William Aubrey Cecil Darlington (1890-1979), who hated the “Cecil”, trained his mother not to call him Aubrey, and generally went by William or Bill. He published under his first two initials his reviews, and his fantasies, which have been compared to those of F. Anstey. His most famous is Alf’s Button (1919), derived from a series of sketches written during the Great War, in which an ordinary soldier finds that a button on his uniform is made from Aladdin’s lamp and can summon up a genie. It became a play (Alf’s Button: An Extravaganza in Three Acts, 1925), and then a movie, and there were book sequels too. Alf was revived for the Second World War too, with Alf’s New Button (1940). Soon after the first book, there were two comic fantasies set in a middle-class environment, with which Darlington was more at home: Wishes Limited (1922), in which a man finds that his fairy’s ability to grant his wishes are restricted by Trade Union rules, and Egbert (1924), in which a barrister is turned into a rhinoceros by a wizard. For more detail, see Brian Stableford’s entry in the Encyclopedia of Fantasy.
Darlington was born at Taunton in Somerset, the only son of the principal of Queen’s College, Taunton, but he left Taunton when he was three, initially to live in Dulwich, and then to Aberystwyth, when his father became an inspector of schools for Wales. It was a production of the University College dramatic society in Aberystwyth that sparked his fascination for the stage. At fourteen he was sent to Shrewsbury School; he had been assuming he was going to Rugby, but as soon as he heard that Shrewsbury were just as good at cricket, he was happy to go. he was there when he heard the news of his father’s death, which came to him suddenly since his parents had kept him in the dark.
Father had returned from Germany so desperately ill that the doctors had given up all hope of saving his life, and the new treatment in which Mother had put her simple faith had been a last-hour attempt by Christian Science practitioners to succeed where medical science had proved helpless. Fortunately for her, their failure had not affected her faith. She now believed whole-heartedly in the essential non-existence of disease, and was free of a thousand anxieties in consequence (IDWIL 82).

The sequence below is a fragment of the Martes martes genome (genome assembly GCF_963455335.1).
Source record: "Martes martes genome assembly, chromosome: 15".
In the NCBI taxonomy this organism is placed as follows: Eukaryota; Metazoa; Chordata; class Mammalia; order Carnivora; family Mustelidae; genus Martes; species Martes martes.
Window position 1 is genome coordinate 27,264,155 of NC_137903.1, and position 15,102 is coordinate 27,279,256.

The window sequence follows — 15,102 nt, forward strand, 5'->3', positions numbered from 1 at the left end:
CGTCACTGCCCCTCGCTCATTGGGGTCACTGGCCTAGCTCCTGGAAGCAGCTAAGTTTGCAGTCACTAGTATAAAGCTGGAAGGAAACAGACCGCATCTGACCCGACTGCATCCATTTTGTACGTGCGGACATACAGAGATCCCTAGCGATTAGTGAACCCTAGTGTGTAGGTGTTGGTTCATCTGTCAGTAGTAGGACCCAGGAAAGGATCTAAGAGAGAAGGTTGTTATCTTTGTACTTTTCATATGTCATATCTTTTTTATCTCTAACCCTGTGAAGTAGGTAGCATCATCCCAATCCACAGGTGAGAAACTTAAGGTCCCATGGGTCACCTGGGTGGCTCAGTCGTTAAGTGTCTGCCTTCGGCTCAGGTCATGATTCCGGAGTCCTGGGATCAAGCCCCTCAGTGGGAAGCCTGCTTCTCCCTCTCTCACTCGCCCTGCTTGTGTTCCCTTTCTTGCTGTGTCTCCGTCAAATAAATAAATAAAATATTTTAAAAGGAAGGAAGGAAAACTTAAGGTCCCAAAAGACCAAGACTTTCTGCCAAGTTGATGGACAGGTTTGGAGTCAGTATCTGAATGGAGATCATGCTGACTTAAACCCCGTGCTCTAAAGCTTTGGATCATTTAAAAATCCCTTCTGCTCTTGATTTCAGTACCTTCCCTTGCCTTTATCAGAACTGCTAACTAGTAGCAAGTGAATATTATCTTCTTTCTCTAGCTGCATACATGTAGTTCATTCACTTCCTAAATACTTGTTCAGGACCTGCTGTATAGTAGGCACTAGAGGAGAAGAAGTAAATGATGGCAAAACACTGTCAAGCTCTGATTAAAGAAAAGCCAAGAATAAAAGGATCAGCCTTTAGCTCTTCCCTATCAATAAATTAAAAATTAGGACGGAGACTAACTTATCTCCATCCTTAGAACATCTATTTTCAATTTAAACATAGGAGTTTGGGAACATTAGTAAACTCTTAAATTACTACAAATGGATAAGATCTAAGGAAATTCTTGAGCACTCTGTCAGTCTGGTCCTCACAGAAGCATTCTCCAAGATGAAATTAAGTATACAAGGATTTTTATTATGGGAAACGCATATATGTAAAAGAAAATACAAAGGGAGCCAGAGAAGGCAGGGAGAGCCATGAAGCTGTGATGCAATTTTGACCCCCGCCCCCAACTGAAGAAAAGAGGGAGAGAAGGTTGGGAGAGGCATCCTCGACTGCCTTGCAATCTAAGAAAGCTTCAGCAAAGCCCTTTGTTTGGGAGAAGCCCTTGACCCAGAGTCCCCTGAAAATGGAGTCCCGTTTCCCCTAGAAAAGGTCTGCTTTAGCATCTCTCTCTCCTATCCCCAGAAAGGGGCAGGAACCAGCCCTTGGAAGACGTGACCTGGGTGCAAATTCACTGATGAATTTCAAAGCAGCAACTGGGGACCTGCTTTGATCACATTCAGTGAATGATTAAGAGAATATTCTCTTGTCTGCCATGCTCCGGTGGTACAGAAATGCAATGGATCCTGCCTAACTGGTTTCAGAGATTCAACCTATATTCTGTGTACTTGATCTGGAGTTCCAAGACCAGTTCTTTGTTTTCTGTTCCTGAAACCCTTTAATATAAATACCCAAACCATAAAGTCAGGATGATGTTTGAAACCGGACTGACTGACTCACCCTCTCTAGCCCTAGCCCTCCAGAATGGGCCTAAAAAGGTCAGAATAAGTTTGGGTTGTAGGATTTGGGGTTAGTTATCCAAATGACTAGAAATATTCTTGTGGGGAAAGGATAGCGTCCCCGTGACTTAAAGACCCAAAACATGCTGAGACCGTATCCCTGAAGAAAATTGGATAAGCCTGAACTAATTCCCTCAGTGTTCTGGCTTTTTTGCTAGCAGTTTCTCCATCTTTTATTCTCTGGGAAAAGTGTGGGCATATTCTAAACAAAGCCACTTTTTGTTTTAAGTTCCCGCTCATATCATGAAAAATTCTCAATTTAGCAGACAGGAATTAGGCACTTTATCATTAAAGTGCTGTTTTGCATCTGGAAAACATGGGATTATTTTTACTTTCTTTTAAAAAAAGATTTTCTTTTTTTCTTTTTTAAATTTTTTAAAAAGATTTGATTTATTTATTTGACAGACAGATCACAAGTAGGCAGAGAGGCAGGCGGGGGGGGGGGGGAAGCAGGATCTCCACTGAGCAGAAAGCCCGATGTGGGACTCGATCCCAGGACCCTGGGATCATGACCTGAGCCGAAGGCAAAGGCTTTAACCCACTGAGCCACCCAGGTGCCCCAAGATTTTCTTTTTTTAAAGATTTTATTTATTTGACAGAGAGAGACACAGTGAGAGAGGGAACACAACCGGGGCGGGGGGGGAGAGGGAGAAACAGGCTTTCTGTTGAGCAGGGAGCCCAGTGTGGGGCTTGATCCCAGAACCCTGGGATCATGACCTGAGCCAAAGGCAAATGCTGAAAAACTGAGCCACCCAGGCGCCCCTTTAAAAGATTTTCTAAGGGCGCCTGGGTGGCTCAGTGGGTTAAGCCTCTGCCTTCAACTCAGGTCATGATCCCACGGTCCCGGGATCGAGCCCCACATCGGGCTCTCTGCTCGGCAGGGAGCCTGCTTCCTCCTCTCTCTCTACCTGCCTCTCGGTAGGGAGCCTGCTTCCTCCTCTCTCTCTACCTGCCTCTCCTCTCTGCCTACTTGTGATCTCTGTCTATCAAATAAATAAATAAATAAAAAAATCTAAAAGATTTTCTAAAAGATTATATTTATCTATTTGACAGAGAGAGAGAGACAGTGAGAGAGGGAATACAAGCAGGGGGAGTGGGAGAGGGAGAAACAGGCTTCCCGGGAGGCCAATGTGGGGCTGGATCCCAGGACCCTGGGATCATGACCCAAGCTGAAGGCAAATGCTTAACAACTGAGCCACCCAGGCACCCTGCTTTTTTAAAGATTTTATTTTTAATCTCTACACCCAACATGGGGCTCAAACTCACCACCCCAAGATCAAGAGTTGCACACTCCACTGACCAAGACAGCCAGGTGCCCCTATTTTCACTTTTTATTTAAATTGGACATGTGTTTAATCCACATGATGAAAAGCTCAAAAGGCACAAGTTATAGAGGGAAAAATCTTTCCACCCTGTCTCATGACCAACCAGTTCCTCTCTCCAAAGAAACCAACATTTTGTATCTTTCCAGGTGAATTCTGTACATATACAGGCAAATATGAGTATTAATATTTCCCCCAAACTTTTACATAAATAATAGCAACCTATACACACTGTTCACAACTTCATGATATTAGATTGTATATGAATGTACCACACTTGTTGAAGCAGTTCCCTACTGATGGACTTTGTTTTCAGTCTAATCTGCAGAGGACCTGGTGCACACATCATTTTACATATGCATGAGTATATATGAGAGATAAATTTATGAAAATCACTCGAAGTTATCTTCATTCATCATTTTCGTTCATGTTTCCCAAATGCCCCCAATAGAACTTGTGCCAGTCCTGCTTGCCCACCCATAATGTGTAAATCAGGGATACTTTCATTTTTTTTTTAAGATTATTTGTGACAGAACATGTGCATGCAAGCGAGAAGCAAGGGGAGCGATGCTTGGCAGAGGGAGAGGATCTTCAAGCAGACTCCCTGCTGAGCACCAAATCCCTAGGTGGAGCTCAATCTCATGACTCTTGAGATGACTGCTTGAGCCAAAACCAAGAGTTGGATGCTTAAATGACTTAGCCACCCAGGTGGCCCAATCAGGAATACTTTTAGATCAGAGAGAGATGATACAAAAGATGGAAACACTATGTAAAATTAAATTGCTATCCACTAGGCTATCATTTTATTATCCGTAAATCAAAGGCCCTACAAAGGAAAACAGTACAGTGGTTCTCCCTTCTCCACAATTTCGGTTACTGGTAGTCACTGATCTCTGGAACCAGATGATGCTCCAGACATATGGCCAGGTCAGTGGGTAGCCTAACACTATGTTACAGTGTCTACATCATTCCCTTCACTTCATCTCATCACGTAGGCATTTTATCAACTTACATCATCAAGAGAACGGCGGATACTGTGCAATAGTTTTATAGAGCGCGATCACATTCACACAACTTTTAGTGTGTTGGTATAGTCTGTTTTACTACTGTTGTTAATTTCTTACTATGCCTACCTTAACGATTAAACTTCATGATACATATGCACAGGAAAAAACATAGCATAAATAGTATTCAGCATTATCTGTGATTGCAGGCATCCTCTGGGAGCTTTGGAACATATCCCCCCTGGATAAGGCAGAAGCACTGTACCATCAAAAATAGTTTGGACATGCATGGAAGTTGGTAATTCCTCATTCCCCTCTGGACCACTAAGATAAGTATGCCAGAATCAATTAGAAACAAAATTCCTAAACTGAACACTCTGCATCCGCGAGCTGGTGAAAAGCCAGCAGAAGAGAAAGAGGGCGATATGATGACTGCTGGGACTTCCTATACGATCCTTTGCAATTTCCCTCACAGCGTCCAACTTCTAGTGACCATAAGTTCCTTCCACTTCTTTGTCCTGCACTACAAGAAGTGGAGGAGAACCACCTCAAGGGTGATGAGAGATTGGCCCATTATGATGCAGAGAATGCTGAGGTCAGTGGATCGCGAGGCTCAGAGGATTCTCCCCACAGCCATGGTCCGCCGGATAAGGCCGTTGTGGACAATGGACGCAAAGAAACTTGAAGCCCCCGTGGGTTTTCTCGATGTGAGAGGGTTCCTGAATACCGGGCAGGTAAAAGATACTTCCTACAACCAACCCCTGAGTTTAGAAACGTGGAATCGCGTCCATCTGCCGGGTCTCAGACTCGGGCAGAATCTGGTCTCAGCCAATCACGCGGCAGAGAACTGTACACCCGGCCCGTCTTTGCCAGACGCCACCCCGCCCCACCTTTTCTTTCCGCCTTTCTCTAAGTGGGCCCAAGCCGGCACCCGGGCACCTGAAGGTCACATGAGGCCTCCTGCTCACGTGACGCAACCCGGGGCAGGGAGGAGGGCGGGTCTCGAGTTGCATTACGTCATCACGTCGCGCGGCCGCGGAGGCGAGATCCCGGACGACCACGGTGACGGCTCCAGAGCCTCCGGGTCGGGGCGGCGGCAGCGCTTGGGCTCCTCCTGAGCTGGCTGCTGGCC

In 1908 he secured a classical scholarship in Cambridge, and in autumn 1909 he went up to his father’s old college, St John’s. In his final year he began to write again (as he had done at school). His only real ambition, certainly his immediate ambition, was to get something into Punch.
Once when I went over to Oxford for a committee meeting of the Cryptics I was taken to a gathering in New College and introduced to a contemporary who was regarded by all as a prodigy because he had got into Punch before taking his degree; and I was duly awed. His name was A.P. Herbert (IDWIL 132).
Darlington loved Gilbert (he later wrote a book on Gilbert and Sullivan), and the comic Kipling, and Anstey, and was an early fan of Milne. In 1912 he met Sir Arthur Quiller-Couch (“Q”), who was coming to Cambridge as Professor of English Literature, with the task of establishing a full English degree. Q gave Darlington the useful piece of advice that he would only make money from prose, not verse. When he graduated (he got a third in his finals) he became a teacher for a while, and continued after the War began.
During the war, in October 1918, he married Marjorie Sheppard, whom he had met in 1914.
He had published pieces in Punch during the war, and after the war he became a journalist. The job for which he was best known was serving as drama critic for The Telegraph, which he did for an amazing forty-eight years, from 1920 to 1968. He began his career with reviews of the last plays of John Galsworthy, and according to Harold Hobson, gave up after the opening night of Hair, at the end of which some of the unclothed members of the cast leapt off the stage and embraced an alarmed Mrs Darlington. He died in Seaford, Sussex, in May 1979.
I have relied largely on Harold Hobson’s entry in the Oxford Dictionary of National Biography, tempered by the remarks of George Simmers in his Great War Fiction blog-post on Alf’s Button. He notes that the theatre critic Hobson has the history of Alf’s Button confused, and recalls Penelope Gilliatt’s comment that “one of the characteristic sounds of the English Sunday is that of Harold Hobson barking up the wrong tree” (quoted in Colin Wilson’s The Angry Years: The Rise and Fall of the Angry Young Men, London: Robson, 2077: 142). Darlington’s own I Do What I Like (London: Macdonald, 1947) (= IDWIL) is an entertaining account.